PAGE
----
Friday, April 27, 2012

Test Your TTAB Judge-Ability on this Trademark Specimen of Use

Applicant Azteca Systems sought to register the mark shown to the right, for "computer software for management of public works and utilities assets." The PTO refused registration on the ground that Azteca's specimen of use did not show the applied-for mark associated with the identified goods. The mark appears in the lower left-hand corner of Applicant's specimen webpage, shown immediately below. [Double-click on the picture for a larger image]. How would you rule? In re Azteca Systems, Inc., 102 USPQ2d 1955 (TTAB 2012) [re-designated precedential June 6, 2012].

The Examining Attorney contended that the textual description of the software clearly refers to the mark CITYWORKS and not the applied-for mark. There is no association of that mark with the description.

Azteca argued that it is not necessary that the mark be "right next to" the description. Some of the text included in the mark also appears in the description of the product, thereby connecting the goods to the mark. Only one product is described on the webpage.

The question, then, was whether the mark appears on the website in a manner that would associate the mark with the goods.

The Board found that the mark "fails to create an association with the goods and fails to serve as an indicator of source of applicant's goods as described on the webpage." The mark is distant from the description of the software and separated by text of marginal relevance (e.g., Applicant's philosophy regarding customers). Moreover, a number of different logos appear on the webpage that do not relate to the software. Links to event and news further distract the reader from the mark.

Just because the webpage contains a description of the software does not mean that the specimen must be accepted. Here, the specimen of use fails to display the mark in a manner that would associate it with the goods.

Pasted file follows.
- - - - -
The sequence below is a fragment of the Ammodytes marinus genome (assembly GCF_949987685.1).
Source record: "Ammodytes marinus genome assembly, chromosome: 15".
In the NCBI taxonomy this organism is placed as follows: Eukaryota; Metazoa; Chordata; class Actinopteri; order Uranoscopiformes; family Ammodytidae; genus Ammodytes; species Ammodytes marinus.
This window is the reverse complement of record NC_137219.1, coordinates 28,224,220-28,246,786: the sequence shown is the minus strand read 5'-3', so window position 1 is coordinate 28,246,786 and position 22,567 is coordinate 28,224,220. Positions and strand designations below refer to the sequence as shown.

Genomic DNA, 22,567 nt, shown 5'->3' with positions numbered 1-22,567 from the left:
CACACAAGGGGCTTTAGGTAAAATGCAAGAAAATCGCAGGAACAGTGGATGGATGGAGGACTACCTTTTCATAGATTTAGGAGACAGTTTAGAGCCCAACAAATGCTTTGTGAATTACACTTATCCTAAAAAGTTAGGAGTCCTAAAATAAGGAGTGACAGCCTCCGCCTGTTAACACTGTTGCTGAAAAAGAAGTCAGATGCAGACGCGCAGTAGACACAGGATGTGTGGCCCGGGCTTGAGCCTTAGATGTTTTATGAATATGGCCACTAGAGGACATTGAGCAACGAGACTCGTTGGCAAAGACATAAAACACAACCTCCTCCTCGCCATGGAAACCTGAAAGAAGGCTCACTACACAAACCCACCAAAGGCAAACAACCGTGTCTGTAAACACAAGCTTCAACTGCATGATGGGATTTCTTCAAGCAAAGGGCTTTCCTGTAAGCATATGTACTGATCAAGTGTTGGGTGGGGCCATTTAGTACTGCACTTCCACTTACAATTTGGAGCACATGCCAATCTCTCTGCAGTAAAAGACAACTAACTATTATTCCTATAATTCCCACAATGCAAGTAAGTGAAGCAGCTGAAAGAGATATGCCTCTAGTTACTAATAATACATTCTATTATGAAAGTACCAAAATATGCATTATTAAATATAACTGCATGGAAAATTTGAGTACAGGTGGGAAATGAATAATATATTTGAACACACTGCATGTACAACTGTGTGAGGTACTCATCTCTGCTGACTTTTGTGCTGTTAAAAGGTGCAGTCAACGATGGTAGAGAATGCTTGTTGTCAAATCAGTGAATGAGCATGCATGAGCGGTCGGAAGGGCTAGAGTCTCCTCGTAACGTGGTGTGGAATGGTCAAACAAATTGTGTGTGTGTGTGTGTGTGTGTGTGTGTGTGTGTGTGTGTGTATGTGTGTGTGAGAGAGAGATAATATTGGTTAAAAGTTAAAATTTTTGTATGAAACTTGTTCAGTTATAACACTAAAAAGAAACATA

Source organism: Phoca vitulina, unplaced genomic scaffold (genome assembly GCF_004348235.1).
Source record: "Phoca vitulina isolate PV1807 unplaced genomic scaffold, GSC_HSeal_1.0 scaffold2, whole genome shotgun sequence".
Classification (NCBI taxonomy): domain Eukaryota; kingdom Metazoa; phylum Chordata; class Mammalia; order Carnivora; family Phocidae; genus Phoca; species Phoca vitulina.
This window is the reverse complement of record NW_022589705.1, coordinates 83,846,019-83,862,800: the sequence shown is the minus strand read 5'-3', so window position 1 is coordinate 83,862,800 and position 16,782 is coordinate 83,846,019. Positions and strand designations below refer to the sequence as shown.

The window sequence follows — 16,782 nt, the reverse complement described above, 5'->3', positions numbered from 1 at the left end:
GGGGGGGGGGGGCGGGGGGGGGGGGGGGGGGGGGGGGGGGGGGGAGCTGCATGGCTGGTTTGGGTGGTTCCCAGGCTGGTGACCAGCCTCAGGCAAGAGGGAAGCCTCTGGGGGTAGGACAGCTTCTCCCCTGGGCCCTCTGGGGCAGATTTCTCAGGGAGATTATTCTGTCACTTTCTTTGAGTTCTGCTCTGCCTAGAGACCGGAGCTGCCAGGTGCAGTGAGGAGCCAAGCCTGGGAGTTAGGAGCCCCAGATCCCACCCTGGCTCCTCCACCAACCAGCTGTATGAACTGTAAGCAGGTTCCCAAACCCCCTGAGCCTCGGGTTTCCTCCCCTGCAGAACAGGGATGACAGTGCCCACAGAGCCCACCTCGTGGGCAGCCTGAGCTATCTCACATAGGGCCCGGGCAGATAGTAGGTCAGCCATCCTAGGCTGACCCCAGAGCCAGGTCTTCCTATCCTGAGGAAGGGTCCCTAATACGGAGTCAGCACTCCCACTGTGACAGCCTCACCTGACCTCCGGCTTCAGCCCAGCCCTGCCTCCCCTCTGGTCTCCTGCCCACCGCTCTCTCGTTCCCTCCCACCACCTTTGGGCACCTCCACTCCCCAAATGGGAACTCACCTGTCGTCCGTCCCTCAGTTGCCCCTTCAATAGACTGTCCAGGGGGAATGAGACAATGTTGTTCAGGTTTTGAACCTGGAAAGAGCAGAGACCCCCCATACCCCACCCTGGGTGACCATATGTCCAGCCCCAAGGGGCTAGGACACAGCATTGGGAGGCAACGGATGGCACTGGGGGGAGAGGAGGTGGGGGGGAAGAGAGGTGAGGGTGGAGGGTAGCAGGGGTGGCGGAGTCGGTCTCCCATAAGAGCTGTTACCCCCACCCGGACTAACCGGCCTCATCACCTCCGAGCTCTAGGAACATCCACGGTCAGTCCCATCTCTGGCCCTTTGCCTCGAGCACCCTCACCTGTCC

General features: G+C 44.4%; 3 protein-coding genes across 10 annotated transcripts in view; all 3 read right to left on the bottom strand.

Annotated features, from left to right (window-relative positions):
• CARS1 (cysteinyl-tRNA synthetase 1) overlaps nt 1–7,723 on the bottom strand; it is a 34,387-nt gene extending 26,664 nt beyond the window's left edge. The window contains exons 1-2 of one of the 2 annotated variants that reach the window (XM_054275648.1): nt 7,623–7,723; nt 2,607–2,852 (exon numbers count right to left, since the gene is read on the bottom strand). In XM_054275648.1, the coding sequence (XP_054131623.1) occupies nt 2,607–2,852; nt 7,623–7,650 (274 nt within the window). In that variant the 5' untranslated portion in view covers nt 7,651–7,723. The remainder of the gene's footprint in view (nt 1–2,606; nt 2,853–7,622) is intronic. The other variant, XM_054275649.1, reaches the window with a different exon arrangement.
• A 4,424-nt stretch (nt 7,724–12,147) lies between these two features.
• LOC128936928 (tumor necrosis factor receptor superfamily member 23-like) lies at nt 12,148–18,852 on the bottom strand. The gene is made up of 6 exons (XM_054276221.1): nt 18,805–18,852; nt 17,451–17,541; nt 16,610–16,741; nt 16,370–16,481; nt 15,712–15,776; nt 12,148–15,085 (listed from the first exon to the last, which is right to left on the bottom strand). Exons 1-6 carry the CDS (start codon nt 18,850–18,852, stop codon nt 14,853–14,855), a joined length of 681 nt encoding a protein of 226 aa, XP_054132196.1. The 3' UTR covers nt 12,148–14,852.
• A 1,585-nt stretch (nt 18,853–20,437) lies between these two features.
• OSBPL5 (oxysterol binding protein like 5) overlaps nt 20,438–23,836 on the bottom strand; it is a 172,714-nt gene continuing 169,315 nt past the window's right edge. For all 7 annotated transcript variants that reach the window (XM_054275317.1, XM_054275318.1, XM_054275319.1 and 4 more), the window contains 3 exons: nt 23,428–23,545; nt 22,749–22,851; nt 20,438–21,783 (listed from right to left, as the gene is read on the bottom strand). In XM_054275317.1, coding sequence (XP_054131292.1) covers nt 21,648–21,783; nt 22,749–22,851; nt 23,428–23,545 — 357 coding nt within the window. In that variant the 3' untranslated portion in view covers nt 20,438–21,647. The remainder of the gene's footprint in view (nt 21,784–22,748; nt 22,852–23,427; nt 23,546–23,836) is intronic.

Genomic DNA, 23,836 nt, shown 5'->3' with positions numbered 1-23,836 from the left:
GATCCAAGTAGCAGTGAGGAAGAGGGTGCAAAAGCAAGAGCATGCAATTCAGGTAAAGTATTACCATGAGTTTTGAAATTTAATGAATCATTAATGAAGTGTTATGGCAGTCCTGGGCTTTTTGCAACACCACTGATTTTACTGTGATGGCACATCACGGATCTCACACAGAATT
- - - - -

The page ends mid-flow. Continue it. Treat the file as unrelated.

And so the Board affirmed the refusal.

TTABlog comment: Do you agree with the Board's assessment? Would you appeal?

Text Copyright John L. Welch 2012.


At 11:38 AM, Anonymous Anonymous said...

I disagree. I would appeal.

If this was on the upper left corner it likely would have been approved.

The USPTO is a square peg in a square hole enterprise though. Move the cheese just a little and it is game over.

At 4:50 PM, Anonymous Joshua Jarvis said...

The Board gets it right -- the placement of the mark isn't acceptable for software point-of-purchase -- but for the wrong reasons.

This is a Class 9 software ID, and it's not clear to me that the software is downloadable (the ID certainly doesn't recite as much) or otherwise immediately purchasable from the specimen web page. Where's the download link? Where's the "Add to Cart" button? Where's the phone number to place an order? In my opinion, this is merely advertising even if the mark were in the right place.

At 11:27 AM, Anonymous Anonymous said...

Agree with Joshua on this one. Think his reasoning is spot on with regards to Class 9 software goods that don't appear downloadable.

At 10:13 AM, Anonymous Anonymous said...

The Board is getting it wrong and wronger. This incredible "body" of case law developing about non acceptable specimens is going to drive people back to doing what they did in the era of token use - - make up a phony specimen for purposes of getting the registration. If a term that functions as a trademark is used in connection with the sale of goods so that consumers associate it with the product or service, it should go through. Period. You can be certain that if someone started using the same mark on similar goods and the 1st user filed a lawsuit, a court would not engage in such nonsense. As a matter of fact, they would rebuke the Board like they did 25 years ago in the "Damn I'm Good" decision.


Post a Comment

<< Home